Not all (or most) jobs require that a worker work at the side of a dark Colorado road when most others are asleep. Construction work, however, does require workers to be in that hazardous situation at times.
EHS Today suggests that those workers could be better protected from construction injuries if only their visibility were improved. If the difference between you being seen by a driver or not depended on a simple reflective vest or piece of tape, how comfortable would you be on the road at midnight?
OSHA reports that 775 workers were killed in construction accidents in 2012. That is evidence that construction is a dangerous field, which only makes it especially crucial for industry leaders and employers to employ advanced safety measures and reevaluate the effectiveness of the measures that are currently used to protect workers.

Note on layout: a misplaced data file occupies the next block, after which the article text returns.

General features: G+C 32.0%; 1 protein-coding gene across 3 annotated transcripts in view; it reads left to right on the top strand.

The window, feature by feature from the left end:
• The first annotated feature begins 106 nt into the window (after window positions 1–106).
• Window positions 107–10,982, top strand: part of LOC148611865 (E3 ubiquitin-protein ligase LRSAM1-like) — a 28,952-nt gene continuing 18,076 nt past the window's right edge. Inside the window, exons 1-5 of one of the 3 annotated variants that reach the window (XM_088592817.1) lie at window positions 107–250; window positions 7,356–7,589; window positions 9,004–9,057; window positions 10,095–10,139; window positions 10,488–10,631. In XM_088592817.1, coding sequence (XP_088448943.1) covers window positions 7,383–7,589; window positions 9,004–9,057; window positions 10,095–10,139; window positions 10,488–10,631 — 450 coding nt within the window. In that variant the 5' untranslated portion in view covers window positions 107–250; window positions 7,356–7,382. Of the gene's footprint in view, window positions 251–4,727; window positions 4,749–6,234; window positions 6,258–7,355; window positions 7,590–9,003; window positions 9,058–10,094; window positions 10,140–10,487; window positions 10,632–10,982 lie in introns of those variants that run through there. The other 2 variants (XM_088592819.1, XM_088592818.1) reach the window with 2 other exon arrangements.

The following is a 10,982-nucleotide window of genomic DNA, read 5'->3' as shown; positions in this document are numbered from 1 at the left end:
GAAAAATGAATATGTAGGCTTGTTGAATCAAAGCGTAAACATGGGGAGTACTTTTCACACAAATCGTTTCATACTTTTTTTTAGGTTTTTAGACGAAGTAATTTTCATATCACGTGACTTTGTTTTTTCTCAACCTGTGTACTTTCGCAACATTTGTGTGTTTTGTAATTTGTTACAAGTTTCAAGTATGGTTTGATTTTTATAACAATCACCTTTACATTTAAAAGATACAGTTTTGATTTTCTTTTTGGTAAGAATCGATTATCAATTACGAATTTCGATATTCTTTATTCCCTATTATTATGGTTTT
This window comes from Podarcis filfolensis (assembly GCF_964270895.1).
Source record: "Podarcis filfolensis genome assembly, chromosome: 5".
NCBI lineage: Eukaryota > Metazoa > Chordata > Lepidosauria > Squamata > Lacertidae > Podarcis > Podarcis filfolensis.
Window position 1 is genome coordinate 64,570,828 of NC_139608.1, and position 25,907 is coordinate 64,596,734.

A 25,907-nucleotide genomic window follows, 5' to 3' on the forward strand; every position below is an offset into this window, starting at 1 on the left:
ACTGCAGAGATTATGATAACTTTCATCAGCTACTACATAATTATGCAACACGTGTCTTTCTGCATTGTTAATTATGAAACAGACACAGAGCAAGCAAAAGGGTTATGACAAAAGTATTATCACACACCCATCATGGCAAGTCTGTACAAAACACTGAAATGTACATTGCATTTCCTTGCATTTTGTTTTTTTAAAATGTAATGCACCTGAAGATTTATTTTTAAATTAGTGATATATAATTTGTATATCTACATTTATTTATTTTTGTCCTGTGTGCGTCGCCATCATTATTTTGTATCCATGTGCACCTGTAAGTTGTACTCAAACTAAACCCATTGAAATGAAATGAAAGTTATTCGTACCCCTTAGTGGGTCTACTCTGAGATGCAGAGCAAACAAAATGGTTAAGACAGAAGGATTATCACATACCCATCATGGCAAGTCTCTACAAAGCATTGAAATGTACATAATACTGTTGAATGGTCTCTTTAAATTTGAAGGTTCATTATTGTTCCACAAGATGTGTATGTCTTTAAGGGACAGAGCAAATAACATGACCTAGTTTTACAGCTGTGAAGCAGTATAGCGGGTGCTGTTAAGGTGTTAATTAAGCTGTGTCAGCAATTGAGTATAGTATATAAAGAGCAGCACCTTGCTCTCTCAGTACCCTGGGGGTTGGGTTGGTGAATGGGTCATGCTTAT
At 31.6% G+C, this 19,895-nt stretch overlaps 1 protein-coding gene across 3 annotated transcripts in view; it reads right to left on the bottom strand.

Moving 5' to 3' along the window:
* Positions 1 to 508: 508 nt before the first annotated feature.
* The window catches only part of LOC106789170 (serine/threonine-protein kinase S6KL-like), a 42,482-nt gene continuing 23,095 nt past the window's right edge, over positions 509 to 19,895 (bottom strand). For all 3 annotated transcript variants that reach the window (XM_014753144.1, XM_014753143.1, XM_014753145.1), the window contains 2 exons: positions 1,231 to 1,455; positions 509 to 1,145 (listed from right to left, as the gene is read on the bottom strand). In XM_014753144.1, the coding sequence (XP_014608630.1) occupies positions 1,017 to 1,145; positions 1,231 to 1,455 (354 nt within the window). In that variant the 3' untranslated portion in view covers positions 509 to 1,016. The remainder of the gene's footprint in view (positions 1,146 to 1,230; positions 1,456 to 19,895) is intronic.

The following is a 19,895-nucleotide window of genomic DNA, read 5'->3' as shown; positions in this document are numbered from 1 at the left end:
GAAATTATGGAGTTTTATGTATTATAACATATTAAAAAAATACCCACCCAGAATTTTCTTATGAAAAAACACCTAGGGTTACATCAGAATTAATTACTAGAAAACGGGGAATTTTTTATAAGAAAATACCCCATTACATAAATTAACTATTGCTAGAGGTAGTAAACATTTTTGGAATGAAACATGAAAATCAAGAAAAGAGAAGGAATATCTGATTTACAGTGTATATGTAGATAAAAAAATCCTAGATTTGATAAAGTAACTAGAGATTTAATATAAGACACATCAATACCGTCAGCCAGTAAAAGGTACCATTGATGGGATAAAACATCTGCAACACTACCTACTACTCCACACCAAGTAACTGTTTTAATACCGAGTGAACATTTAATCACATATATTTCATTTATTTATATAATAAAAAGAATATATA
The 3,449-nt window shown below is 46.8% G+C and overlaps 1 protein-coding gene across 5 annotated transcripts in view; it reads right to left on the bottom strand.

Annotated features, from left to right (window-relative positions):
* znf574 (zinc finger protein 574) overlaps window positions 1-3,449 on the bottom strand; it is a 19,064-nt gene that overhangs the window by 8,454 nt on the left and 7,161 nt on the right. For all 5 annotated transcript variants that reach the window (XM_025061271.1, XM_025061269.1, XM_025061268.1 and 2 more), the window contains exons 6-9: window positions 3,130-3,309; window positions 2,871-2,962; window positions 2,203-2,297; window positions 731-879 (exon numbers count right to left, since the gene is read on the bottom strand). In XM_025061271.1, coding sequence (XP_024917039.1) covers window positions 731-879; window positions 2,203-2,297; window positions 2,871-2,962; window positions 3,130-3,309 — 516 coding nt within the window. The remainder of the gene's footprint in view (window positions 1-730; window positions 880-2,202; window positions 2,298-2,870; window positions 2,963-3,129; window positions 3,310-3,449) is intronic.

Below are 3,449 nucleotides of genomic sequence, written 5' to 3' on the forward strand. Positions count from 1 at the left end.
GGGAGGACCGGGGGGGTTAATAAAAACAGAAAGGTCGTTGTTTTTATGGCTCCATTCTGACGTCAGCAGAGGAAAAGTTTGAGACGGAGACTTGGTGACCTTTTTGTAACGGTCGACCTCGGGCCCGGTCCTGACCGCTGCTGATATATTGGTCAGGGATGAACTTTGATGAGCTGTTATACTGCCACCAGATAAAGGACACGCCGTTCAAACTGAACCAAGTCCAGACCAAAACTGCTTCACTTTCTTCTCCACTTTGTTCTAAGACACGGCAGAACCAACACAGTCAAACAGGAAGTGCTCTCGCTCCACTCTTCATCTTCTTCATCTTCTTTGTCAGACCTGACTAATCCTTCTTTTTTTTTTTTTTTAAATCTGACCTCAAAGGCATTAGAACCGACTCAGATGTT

One area of worker protection that could be due for upgrading is lighting a construction site. More advanced lighting systems (beyond reflective tape and strips) could serve a dual purpose. First, what EHS Today describes as active safety systems would light an area and make workers more visible to their peers as well as passers-by. Second, the more advanced lighting systems would allow the workers to better see what they are doing. They would be less likely to hurt themselves, and they might even get jobs done more quickly.
Worker safety should evolve as technology advances and lessons are learned, with the goal always staying the same. Employers and workplace safety officials must set and enact regulations that succeed in preventing worker injuries and fatalities. Doing so not only can serve workers’ best interests but also the best interests of the companies who employ them. And in the case of dark construction sites, better lighting might just be a bright idea.
Source: EHS Today, “Personal Safety: Illumination In The 21st Century,” Max Baker, Feb.11, 2014